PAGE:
We occasionally are treated to high-end entertainment such as Chris Isaac or the spectacle that is Gwar, but more often than not one if not more of the essential elements of showmanship are missing.
I understand it is unrealistic to expect a nationally touring production such as “The Book of Mormon” to stop in Grand Junction, but that shouldn’t stop us from taking note of what they do well and replicating it here.
I, we, want to be entertained.
On a local level, there are a number of people raising the bar on showmanship and it shouldn’t come as a surprise that they also are the most popular performers in the area.
Take a band such as the Shift, which clearly puts in extra effort into make its live shows more dynamic. The Shift nails it on musicianship, sound quality and stage presence, and fans love it.
Another young crew, Starship Romance, is unmatched in stage lighting and entertainment value. Its light shows alone are reminiscent of scenes from “Close Encounters of the Third Kind” and worthy of its chosen moniker.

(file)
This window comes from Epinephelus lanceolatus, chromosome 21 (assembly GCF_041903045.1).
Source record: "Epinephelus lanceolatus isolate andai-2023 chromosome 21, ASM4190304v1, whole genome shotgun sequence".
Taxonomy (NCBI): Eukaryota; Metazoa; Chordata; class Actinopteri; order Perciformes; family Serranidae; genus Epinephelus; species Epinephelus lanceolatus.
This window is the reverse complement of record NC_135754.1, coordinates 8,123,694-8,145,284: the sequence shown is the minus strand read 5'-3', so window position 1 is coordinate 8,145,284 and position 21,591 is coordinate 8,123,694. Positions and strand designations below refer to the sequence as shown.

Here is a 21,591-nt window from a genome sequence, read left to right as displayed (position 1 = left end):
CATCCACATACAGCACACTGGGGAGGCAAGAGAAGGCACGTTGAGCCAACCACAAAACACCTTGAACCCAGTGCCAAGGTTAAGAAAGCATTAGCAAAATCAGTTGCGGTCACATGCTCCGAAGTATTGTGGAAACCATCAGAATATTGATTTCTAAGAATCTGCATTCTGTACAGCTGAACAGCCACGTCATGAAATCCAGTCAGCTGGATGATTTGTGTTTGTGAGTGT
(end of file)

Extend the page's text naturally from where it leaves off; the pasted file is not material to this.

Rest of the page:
You can’t talk about light production and not mention Lucid Visions Video. Anyone who was at Zombie Prom last week knows what lengths Lucid goes to make sure the stage plotting and lighting are top notch. Hands down Lucid is the best in the biz, and I for one am most appreciative of its talents and what it has done to improve the quality of shows in Grand Junction.